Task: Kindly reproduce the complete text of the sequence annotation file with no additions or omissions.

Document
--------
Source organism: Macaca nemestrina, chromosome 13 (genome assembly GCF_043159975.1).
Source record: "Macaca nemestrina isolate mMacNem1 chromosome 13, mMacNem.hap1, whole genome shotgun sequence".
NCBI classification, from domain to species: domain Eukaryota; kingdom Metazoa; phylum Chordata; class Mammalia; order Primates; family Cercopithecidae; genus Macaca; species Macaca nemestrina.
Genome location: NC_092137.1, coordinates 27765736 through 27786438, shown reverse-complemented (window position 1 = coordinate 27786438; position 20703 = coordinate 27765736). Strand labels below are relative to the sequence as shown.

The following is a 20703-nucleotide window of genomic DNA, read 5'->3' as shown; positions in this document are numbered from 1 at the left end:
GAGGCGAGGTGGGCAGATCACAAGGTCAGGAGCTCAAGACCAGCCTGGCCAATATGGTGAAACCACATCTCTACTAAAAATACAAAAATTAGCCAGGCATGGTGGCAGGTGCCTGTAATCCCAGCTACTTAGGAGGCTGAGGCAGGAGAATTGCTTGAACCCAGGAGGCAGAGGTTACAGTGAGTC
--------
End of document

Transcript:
Source organism: Macaca nemestrina, chromosome 13 (genome assembly GCF_043159975.1).
Source record: "Macaca nemestrina isolate mMacNem1 chromosome 13, mMacNem.hap1, whole genome shotgun sequence".
NCBI classification, from domain to species: domain Eukaryota; kingdom Metazoa; phylum Chordata; class Mammalia; order Primates; family Cercopithecidae; genus Macaca; species Macaca nemestrina.
Genome location: NC_092137.1, coordinates 27765736 through 27786438, shown reverse-complemented (window position 1 = coordinate 27786438; position 20703 = coordinate 27765736). Strand labels below are relative to the sequence as shown.

The following is a 20703-nucleotide window of genomic DNA, read 5'->3' as shown; positions in this document are numbered from 1 at the left end:
GAGGCGAGGTGGGCAGATCACAAGGTCAGGAGCTCAAGACCAGCCTGGCCAATATGGTGAAACCACATCTCTACTAAAAATACAAAAATTAGCCAGGCATGGTGGCAGGTGCCTGTAATCCCAGCTACTTAGGAGGCTGAGGCAGGAGAATTGCTTGAACCCAGGAGGCAGAGGTTACAGTGAGTC